Planetary scientist Professor Colin Pillinger dies aged 70

Professor Colin Pillinger, the planetary scientist best known for Britain's Beagle 2 Mars mission, has died aged 70. He suffered a brain haemorrhage at his home in Cambridge and later died in hospital.

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Pillinger was everyone's favourite eccentric scientist

As the face and driving force behind British attempts to explore Mars, Professor Colin Pillinger became everyone's favourite eccentric British scientist. Today, on news of his death, at the age of 70, his successes and even his heroic failures were remembered and celebrated.

His friend, and ITV News Science Editor, Lawrence McGinty, reports on the man with the stand-out side burns and burning enthusiasm for space:

Family: Pillinger death 'devastating and unbelievable'

The family of planetary scientist Professor Colin Pillinger told the BBC his death was "devastating and unbelievable".

Planetary scientist Professor Colin Pillinger died today aged 70. Credit: Johnny Green/PA Wire

The pioneering scientist, who was best known for the ill-fated Beagle 2 mission to Mars, became a professor in interplanetary science at the Open University in 1991.

He also earned a host of other qualifications and numerous awards during his prestigious career.

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Prof Pillinger best known for ill-fated Mars mission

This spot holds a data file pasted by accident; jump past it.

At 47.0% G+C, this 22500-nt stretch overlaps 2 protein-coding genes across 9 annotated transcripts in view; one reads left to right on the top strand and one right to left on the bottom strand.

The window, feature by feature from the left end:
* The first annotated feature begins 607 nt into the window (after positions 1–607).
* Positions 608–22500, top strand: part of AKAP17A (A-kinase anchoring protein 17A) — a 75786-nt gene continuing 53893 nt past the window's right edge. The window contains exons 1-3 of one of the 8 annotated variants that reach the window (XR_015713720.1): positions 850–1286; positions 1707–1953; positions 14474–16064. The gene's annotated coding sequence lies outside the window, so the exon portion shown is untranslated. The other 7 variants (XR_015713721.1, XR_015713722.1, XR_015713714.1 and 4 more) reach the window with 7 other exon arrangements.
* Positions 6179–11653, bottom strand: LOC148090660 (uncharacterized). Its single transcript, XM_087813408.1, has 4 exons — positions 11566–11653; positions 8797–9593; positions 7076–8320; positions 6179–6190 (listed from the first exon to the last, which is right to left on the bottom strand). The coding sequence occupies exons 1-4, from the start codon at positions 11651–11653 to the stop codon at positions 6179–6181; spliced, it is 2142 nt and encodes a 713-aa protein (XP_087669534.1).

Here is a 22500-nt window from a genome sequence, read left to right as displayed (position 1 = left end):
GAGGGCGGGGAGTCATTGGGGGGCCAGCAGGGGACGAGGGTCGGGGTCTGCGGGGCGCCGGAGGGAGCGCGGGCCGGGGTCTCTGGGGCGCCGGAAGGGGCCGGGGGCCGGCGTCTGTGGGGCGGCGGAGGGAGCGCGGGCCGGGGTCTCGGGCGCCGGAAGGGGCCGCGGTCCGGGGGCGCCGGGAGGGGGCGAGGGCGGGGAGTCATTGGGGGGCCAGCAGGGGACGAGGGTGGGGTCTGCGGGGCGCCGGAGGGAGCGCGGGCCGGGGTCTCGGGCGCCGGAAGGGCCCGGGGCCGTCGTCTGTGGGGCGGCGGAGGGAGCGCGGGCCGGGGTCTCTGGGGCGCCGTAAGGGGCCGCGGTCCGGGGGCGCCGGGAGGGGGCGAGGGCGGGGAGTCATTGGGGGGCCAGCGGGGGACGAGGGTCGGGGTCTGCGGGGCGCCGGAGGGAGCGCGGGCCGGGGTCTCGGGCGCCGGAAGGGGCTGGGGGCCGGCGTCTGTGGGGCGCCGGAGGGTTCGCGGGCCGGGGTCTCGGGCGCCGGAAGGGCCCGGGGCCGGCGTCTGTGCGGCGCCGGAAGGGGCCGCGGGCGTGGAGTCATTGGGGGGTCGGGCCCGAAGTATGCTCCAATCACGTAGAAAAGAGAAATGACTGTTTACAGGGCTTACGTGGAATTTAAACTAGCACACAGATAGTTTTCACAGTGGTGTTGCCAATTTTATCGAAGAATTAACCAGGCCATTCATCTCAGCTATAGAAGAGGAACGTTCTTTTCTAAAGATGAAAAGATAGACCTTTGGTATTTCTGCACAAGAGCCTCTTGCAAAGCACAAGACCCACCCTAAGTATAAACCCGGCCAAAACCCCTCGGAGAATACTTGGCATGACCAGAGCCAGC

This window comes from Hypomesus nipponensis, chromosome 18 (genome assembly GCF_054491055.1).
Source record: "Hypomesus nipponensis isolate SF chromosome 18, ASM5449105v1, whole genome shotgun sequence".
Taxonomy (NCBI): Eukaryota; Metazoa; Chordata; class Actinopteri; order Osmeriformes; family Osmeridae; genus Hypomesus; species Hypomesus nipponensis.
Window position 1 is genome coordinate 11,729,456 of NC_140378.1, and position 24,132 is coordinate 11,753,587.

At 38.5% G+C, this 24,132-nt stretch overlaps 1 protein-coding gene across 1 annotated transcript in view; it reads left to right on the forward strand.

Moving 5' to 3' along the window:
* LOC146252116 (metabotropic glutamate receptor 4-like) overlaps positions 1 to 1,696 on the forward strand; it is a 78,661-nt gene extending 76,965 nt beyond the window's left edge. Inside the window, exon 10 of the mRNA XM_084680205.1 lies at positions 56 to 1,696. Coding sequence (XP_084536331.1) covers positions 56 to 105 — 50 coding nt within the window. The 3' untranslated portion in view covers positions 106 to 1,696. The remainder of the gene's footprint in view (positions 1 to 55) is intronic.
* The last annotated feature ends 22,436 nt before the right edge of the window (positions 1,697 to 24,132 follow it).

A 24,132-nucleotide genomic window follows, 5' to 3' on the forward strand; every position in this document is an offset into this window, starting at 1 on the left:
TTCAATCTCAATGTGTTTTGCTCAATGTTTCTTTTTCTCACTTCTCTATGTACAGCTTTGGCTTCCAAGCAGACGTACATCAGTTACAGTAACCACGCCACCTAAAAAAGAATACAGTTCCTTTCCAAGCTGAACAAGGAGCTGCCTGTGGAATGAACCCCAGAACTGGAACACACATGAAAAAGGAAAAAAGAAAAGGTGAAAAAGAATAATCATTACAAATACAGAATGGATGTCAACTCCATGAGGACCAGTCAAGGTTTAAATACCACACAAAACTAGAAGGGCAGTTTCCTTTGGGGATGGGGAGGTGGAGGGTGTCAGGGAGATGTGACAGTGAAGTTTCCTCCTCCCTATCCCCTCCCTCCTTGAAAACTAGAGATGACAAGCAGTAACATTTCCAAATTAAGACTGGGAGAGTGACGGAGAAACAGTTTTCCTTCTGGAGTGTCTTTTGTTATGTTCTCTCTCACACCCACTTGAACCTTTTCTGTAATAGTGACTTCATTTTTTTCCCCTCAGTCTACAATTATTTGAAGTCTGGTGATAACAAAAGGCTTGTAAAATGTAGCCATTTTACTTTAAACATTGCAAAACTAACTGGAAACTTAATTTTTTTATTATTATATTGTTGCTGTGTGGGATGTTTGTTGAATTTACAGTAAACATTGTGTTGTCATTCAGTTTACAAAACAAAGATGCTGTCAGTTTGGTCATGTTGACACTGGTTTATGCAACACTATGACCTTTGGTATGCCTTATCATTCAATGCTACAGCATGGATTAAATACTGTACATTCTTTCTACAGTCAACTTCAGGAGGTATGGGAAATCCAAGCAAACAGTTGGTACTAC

Planetary scientist Professor Colin Pillinger, who died today aged 70, was most famous for the ill-fated Beagle 2 mission to Mars.

Professor Colin Pillinger with the Beagle 2 landing craft in 2002. Credit: Tim Ockenden/PA Archive

The craft was supposed to land on the planet on Christmas Day 2003 and search for signs of life but vanished without a trace.

It was last seen heading towards the red planet on December 19 after separating from its European Space Agency mothership Mars Express.

Afterwards Prof Pillinger spoke of his frustration at the failed probe, and said there was nothing that should not have worked.

Professor Colin Pillinger suffered brain haemorrhage

Pioneering scientist Professor Colin Pillinger, who was the driving force behind Britain's Mars lander Beagle 2, suffered a brain haemorrhage at his home in Cambridge.

Pioneering scientist Professor Colin Pillinger. Credit: Stefan Rousseau/PA Archive

The professor, who was awarded the CBE in 2003, later died in hospital, a spokesman said.

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